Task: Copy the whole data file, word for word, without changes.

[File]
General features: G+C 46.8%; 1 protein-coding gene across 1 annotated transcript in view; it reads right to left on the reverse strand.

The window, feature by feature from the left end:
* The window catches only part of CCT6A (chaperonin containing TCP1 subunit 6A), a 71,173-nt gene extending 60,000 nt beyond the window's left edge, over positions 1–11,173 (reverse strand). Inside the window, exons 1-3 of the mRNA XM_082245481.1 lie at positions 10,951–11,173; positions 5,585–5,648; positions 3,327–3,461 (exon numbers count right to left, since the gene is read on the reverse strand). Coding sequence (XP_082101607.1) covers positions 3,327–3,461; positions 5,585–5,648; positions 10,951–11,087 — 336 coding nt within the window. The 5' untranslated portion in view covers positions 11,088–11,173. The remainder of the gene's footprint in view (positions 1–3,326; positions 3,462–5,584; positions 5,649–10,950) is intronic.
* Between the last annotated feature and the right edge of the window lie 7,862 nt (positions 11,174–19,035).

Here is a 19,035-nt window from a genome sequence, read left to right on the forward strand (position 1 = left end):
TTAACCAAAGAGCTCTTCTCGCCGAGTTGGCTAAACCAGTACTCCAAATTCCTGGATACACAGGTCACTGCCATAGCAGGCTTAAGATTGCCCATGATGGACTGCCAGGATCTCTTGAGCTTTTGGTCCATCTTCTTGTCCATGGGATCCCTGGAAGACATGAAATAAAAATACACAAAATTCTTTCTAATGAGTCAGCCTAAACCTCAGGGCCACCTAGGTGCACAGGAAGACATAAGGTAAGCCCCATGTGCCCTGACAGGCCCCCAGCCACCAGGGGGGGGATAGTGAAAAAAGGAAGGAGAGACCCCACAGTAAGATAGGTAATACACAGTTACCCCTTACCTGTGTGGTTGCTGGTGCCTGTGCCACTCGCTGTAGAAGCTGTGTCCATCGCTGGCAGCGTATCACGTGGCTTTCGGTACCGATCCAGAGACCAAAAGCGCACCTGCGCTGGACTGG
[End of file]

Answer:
General features: G+C 46.8%; 1 protein-coding gene across 1 annotated transcript in view; it reads right to left on the reverse strand.

The window, feature by feature from the left end:
* The window catches only part of CCT6A (chaperonin containing TCP1 subunit 6A), a 71,173-nt gene extending 60,000 nt beyond the window's left edge, over positions 1–11,173 (reverse strand). Inside the window, exons 1-3 of the mRNA XM_082245481.1 lie at positions 10,951–11,173; positions 5,585–5,648; positions 3,327–3,461 (exon numbers count right to left, since the gene is read on the reverse strand). Coding sequence (XP_082101607.1) covers positions 3,327–3,461; positions 5,585–5,648; positions 10,951–11,087 — 336 coding nt within the window. The 5' untranslated portion in view covers positions 11,088–11,173. The remainder of the gene's footprint in view (positions 1–3,326; positions 3,462–5,584; positions 5,649–10,950) is intronic.
* Between the last annotated feature and the right edge of the window lie 7,862 nt (positions 11,174–19,035).

Here is a 19,035-nt window from a genome sequence, read left to right on the forward strand (position 1 = left end):
TTAACCAAAGAGCTCTTCTCGCCGAGTTGGCTAAACCAGTACTCCAAATTCCTGGATACACAGGTCACTGCCATAGCAGGCTTAAGATTGCCCATGATGGACTGCCAGGATCTCTTGAGCTTTTGGTCCATCTTCTTGTCCATGGGATCCCTGGAAGACATGAAATAAAAATACACAAAATTCTTTCTAATGAGTCAGCCTAAACCTCAGGGCCACCTAGGTGCACAGGAAGACATAAGGTAAGCCCCATGTGCCCTGACAGGCCCCCAGCCACCAGGGGGGGGATAGTGAAAAAAGGAAGGAGAGACCCCACAGTAAGATAGGTAATACACAGTTACCCCTTACCTGTGTGGTTGCTGGTGCCTGTGCCACTCGCTGTAGAAGCTGTGTCCATCGCTGGCAGCGTATCACGTGGCTTTCGGTACCGATCCAGAGACCAAAAGCGCACCTGCGCTGGACTGG